2016 US election: Do Marco Rubio's money troubles matter?

Florida Senator Marco Rubio.

If you're like many Americans, you're probably struggling with a home mortgage (or two), student loans and credit card debt. Perhaps you're one of the millions who has missed a mortgage payment (or two) on a home and flirted with foreclosure.

What would you do with a financial windfall in the neighbourhood of $800,000?

Maybe you'd pay off those burdensome debts. Maybe you'd splurge on a big-ticket luxury item.

If you were Florida Senator Marco Rubio, you did both.

When he landed a high six-figure book deal in 2012, according to the New York Times, the presidential hopeful paid off some of his law school loans - but he also bought an $80,000 24-foot boat and leased a $50,000 Audi Q7.

The paper on Tuesday detailed the candidate's up-and-down financial history, including selling a nearly foreclosed upon second home for a loss and incurring Internal Revenue Service penalties after cashing in a $68,000 pre-tax retirement account. It also noted how he used Republican Party and campaign funds for personal expenses and neglected to pay government fees.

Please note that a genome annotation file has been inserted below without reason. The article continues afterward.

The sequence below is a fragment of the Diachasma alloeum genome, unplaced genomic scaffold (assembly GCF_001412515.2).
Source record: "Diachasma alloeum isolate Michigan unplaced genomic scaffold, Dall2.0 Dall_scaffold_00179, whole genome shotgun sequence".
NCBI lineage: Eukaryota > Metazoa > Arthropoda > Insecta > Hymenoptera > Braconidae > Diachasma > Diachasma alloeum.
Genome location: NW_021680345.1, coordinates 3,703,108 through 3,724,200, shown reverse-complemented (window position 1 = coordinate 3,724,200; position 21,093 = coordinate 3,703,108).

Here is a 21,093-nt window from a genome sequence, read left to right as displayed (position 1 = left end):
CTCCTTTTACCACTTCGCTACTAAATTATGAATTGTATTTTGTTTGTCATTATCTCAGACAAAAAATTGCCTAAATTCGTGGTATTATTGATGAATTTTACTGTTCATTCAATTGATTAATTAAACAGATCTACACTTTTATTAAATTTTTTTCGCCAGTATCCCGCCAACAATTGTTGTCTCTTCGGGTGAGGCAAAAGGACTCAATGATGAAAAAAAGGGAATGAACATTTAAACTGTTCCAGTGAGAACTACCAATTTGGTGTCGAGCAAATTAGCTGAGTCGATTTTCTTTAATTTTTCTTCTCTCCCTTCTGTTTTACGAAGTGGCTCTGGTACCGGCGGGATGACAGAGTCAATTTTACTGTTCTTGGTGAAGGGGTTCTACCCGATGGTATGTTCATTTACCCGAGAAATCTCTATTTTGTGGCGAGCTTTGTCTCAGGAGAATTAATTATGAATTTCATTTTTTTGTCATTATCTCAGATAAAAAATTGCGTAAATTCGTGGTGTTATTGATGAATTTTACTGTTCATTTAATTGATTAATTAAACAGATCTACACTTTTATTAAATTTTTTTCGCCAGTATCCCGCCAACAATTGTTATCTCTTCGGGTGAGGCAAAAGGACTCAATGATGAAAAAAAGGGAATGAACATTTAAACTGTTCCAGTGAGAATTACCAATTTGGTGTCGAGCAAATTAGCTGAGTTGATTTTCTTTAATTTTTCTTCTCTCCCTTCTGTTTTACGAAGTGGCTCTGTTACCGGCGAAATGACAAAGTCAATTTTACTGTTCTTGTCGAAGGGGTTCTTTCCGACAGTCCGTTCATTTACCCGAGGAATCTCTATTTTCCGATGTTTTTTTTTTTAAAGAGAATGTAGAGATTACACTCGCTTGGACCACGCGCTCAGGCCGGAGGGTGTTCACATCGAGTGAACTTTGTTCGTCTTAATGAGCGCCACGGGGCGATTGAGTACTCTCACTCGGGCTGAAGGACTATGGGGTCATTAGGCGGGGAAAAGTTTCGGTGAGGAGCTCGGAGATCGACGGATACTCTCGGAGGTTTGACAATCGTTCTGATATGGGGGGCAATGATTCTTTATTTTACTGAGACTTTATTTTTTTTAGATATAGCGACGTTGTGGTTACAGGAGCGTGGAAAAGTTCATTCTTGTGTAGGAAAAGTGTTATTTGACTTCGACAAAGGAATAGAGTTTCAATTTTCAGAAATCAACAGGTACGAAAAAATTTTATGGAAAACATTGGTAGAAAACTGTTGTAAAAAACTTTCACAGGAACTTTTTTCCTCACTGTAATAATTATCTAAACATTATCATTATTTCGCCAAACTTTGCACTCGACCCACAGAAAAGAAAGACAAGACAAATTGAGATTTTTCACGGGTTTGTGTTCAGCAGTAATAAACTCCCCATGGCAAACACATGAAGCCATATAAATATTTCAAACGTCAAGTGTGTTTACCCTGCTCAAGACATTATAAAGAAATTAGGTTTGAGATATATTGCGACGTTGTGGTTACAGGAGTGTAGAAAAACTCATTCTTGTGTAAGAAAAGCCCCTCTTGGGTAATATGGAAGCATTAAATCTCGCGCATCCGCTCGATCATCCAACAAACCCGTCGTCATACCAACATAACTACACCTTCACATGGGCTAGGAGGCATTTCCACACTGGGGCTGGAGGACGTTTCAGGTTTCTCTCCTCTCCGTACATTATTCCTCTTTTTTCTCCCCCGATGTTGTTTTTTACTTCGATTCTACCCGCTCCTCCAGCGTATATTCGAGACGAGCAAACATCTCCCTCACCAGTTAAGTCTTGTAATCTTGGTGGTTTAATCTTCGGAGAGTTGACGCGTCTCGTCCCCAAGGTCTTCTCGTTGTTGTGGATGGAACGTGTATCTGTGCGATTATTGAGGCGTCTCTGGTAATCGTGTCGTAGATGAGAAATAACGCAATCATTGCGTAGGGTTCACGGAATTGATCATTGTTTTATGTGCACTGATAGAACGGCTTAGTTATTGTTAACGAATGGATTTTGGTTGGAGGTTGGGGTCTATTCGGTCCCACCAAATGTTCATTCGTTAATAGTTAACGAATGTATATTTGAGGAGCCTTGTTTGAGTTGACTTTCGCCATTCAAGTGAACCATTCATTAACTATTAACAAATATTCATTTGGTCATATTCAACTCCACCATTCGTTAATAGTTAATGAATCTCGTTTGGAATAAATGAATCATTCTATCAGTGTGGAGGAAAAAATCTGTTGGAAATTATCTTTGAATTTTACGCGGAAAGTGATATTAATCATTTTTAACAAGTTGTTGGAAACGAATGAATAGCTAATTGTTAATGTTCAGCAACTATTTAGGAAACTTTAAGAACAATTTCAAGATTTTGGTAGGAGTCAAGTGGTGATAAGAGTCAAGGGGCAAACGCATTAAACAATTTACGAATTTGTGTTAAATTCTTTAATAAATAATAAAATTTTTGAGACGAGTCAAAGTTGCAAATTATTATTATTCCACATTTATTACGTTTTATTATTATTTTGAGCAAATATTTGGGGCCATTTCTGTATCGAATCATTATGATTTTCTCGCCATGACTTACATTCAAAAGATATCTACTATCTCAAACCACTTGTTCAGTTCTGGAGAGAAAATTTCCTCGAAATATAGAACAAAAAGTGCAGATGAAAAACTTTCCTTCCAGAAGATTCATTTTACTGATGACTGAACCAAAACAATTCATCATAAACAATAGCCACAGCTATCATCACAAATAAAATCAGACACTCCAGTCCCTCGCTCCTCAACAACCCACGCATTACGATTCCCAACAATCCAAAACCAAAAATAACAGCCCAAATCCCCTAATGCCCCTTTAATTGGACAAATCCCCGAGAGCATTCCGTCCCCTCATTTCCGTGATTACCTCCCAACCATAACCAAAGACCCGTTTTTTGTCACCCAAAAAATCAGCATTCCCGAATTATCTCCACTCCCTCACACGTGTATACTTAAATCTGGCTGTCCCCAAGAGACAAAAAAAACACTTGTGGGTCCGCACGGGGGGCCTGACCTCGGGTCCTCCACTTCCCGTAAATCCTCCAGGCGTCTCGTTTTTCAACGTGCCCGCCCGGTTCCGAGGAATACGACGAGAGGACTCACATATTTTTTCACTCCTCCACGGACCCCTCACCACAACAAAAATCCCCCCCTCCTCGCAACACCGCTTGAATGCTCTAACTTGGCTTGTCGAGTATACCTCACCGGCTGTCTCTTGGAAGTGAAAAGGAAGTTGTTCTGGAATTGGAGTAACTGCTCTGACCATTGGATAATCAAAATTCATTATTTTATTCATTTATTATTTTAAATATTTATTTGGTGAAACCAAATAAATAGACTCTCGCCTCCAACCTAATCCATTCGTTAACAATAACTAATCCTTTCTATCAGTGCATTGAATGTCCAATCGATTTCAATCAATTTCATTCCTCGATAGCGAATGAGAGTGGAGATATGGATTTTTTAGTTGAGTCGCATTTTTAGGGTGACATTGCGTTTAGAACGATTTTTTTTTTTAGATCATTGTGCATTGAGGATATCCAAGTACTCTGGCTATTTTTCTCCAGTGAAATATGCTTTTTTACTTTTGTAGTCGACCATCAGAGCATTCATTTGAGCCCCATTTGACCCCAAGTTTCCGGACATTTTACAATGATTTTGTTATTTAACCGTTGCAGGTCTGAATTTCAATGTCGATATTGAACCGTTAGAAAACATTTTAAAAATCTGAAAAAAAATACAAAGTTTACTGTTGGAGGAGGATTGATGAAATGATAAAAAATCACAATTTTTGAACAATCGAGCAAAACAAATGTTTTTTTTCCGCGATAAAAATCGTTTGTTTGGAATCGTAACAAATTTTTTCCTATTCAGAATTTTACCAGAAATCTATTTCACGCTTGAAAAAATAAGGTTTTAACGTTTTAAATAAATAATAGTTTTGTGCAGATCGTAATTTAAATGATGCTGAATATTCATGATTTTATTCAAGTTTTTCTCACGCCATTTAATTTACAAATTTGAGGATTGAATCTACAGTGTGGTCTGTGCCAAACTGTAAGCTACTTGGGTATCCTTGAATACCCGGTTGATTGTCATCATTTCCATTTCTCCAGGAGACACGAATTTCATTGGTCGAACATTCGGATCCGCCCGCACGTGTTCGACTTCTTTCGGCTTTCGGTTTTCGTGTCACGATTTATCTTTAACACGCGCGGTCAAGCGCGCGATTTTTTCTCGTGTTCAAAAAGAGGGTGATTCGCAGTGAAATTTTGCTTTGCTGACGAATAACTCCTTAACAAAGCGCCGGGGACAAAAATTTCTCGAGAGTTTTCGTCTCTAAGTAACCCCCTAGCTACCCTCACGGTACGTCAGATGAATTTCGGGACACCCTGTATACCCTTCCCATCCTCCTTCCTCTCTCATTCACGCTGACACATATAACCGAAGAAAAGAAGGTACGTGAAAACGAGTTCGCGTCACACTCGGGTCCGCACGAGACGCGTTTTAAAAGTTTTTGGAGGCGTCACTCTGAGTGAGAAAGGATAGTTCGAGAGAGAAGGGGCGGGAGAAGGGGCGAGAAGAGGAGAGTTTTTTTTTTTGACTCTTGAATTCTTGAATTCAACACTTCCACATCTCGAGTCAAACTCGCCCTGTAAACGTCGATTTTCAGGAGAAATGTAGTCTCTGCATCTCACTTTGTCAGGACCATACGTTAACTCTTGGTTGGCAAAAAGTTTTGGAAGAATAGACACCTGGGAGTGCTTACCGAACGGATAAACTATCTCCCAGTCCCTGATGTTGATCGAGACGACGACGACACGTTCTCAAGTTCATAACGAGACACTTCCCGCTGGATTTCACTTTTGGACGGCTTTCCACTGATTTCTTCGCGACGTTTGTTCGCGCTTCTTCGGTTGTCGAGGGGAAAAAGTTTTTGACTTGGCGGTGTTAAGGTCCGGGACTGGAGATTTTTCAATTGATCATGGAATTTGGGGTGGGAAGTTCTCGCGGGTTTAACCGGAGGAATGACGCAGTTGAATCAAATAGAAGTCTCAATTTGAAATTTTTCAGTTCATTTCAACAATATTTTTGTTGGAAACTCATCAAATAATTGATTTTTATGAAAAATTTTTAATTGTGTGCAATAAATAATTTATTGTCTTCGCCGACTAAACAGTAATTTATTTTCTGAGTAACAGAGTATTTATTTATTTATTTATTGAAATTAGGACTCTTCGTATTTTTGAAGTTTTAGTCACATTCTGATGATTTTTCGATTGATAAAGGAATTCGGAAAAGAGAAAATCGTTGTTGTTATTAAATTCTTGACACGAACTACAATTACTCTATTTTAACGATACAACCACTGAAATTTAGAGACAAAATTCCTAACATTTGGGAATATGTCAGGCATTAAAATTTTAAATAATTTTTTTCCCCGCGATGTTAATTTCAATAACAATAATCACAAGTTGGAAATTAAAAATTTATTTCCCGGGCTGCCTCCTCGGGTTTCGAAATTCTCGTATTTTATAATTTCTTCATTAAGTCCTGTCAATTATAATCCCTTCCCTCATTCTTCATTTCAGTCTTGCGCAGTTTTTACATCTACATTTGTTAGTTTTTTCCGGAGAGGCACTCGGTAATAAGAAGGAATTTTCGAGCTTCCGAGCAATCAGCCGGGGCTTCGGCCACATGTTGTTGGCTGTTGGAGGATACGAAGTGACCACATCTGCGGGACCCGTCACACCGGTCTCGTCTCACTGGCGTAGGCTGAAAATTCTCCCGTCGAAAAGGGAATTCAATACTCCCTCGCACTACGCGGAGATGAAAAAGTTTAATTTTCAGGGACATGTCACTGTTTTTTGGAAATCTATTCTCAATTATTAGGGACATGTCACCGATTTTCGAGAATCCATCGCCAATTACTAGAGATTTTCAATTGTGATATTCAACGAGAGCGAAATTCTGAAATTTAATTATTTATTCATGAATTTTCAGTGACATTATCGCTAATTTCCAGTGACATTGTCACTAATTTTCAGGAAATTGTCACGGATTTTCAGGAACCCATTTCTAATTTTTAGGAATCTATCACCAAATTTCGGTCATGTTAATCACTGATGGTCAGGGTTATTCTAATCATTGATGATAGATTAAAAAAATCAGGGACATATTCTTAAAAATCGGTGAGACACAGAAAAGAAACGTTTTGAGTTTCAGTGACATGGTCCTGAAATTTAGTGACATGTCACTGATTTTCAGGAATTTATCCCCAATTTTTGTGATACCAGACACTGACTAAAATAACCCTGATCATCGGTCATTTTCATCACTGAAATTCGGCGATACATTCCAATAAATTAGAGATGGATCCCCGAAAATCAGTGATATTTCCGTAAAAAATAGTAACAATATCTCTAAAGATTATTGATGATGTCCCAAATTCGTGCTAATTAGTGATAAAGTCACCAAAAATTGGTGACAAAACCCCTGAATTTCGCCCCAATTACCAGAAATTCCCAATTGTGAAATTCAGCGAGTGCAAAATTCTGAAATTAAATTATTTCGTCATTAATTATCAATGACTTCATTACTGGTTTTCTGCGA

Times reporters Steve Eder and Michael Barbaro suggest that episodes like this raise "persistent doubts" and "particular complications" around Mr Rubio's finances, drawing contrast to his calls on the campaign trail for government austerity and budget restraint.

They note that Mitt Romney's 2012 Republican presidential campaign considered Mr Rubio as a possible vice-presidential pick, but was concerned about the senator's finances.


The Times quotes Mr Rubio defending his actions.

"Like most Americans, I know what it's like for money to be a limited resource and to have to manage it accordingly," he said. "Our primary financial motivation over the last 15 years has not been to become wealthy. It has been to provide for our children a happy upbringing and the chance at a great future."